A recent study showed that 71 per cent of the medical scopes used by doctors contained harmful bacteria on them even after they were considered clean and ready to use on patients.
Reusable scopes used to peer into the bile and pancreatic ducts during the colonoscopy procedure can increase the risk of contracting a deadly infection and has led to more than 35 deaths in United States in the past 5 years.
Colonoscopy: A Potentially Life-Threatening Procedure
Two years ago, Patti Damare, a 53-year-old retired flight attendant from California, had gotten a colonoscopy procedure which left her feeling so weak that she was unable to get out of bed. At first, she thought that her symptoms had something to do with the anesthesia she had been given before the procedure, but two days later, her symptoms had gotten considerably worse, making her wonder if she had gotten a flu or some sort of an intestinal infection.
Damare recalls that she felt as if her body had been beaten with baseball bats. She eventually ended up in the emergency room where doctors diagnosed her with sepsis and an E. coli infection, which could have potentially killed her. She later discovered that she contracted the infection during her colonoscopy, and had she waited one more day to check into the ER, she would have died.
Reusable medical scopes used by doctors for colonoscopy can be a recipe for spreading deadly diseases if instruments are not thoroughly cleaned before being used on patients.
Reports show that duodenoscopes, which are used to inspect the bile and pancreatic ducts have caused over 35 deaths in American in the past five years. Three of the deadly incidents occurred at UCLA Ronald Reagan Medical Center where complex scopes were not being clean thoroughly in between procedures.
With 15 million colonoscopies and 7 million endoscopies being performed in the U.S. every year, you’d think that the hospitals ought to clean their instruments before using them on patients. But two studies have highlighted the scary truth about how unhygienic medical scopes can be even when they are deemed clean.
A research published three months ago found that more than 70 per cent of the reusable medical scopes contained harmful bacterial strains even after they were considered ready to use. Another study by John Hopkins University determined that 1 in 1,000 patients who receive colonoscopy develop an infection within 7 days.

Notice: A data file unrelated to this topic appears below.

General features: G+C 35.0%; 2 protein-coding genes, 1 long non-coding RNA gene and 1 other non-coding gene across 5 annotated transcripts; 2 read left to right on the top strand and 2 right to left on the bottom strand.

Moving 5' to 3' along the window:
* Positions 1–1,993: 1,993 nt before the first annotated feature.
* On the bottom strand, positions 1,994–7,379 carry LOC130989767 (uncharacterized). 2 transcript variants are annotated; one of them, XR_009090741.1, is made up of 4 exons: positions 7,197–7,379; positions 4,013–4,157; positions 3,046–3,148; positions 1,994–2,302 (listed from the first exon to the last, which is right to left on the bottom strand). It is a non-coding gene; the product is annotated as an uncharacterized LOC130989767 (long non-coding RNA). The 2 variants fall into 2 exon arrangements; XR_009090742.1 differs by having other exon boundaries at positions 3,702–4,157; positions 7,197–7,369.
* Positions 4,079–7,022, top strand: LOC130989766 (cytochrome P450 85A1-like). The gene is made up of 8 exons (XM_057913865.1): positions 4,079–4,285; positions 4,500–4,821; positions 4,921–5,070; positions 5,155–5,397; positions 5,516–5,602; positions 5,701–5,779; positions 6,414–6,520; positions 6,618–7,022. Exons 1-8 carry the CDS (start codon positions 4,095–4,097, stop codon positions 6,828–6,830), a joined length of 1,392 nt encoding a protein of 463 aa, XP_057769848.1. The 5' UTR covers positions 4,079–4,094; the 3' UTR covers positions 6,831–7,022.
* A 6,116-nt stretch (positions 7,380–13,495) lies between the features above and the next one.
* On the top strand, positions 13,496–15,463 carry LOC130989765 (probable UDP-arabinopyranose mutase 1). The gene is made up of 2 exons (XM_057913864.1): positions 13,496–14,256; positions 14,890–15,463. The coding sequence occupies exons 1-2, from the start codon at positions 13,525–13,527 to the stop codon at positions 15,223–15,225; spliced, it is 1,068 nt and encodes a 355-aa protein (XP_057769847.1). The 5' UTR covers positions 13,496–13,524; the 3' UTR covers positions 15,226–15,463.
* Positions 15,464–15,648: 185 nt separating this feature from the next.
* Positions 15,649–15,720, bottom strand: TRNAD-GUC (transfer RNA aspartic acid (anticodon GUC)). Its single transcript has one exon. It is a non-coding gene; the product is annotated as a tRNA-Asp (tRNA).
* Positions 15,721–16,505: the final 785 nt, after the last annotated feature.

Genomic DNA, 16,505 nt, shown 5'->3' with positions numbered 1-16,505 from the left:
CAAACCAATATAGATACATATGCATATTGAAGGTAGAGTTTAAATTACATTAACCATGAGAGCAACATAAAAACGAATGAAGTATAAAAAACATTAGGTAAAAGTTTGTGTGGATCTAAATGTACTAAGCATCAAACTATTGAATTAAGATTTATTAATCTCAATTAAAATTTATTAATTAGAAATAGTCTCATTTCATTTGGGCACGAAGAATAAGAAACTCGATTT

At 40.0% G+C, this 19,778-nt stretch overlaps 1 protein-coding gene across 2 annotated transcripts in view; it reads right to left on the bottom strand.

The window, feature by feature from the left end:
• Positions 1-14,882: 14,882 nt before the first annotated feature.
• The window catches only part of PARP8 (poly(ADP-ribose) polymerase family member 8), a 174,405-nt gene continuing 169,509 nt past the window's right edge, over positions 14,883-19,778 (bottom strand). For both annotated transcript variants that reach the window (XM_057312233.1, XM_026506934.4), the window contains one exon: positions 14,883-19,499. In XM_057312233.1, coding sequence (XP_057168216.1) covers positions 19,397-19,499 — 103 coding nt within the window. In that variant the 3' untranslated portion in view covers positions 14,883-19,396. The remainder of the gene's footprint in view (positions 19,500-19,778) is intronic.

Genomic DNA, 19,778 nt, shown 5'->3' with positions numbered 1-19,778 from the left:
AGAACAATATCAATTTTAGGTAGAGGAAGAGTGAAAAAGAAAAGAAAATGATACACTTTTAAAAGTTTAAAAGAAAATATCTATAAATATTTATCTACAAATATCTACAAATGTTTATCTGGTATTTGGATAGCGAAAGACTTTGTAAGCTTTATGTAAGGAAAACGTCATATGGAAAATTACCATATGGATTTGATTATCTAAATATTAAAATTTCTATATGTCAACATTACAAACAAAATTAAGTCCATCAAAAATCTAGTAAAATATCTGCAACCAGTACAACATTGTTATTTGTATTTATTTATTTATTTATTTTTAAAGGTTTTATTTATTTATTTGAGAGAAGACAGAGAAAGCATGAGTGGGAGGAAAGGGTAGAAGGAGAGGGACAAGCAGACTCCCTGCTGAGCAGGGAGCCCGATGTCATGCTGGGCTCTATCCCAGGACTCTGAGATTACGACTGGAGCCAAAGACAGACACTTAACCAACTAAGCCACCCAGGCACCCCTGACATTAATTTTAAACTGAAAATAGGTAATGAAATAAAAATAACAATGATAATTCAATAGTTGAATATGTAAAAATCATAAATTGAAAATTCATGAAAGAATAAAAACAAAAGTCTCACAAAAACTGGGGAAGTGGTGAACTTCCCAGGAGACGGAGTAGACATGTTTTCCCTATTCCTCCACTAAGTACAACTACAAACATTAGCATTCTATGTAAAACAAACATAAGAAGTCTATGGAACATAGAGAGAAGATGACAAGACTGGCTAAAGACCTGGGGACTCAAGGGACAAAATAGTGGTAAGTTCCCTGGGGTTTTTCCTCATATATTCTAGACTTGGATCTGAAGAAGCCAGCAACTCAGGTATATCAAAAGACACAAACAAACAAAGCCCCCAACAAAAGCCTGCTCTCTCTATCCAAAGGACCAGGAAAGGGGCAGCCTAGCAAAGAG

Susan Hutfless, senior author of the May study and an assistant professor at Johns Hopkins, says she was “very surprised” by the findings, adding that patients must start grilling doctors about treatment options and the cleanliness of the scopes. You shouldn’t do it as I did at my first colonoscopy in January: I was on the gurney, waiting to be rolled into the operating room when I asked the doctor, “Your scopes are clean, right?”
Considering these alarming stats, it would make sense for you to ask your doctor questions before getting a colonoscopy. Experts suggest checking with your doctor to ensure that the scope is clean before starting the procedure. If more patients inquire, doctors will have more reasons to improve cleanliness.
If you aren’t comfortable getting a scope procedure due to hygiene concerns, consider asking your doctor if there are any non-invasive alternatives that can be performed instead. If there aren’t, move on to the next stage of your investigation.
First and foremost, make sure that you’re getting the procedure done by a reputable physician with plenty of experience with scopes. If it is your first time, consider asking another experienced doctor to supervise the procedure.
It might be helpful to ask your doctor how many scope procedures they have performed and if any of the patients have contracting an infection from it. If the hospital doesn’t keep track of the infection rates, this is clearly a warning sign that you need to choose a better facility for the procedure.
If the answers so far have been satisfactory, enquire about the facility’s scope-cleaning process. Some of the questions you may want to ask are: are the scopes cleaned and reprocessed? Are they hung in a clean, dry place? Are they checked for contamination after being sterilized?
The answers don’t have to be overly complicated and you don’t need to know every scientific detail of the cleaning process but knowing that the facility has the hygiene system down pat can give you some peace of mind before getting the procedure.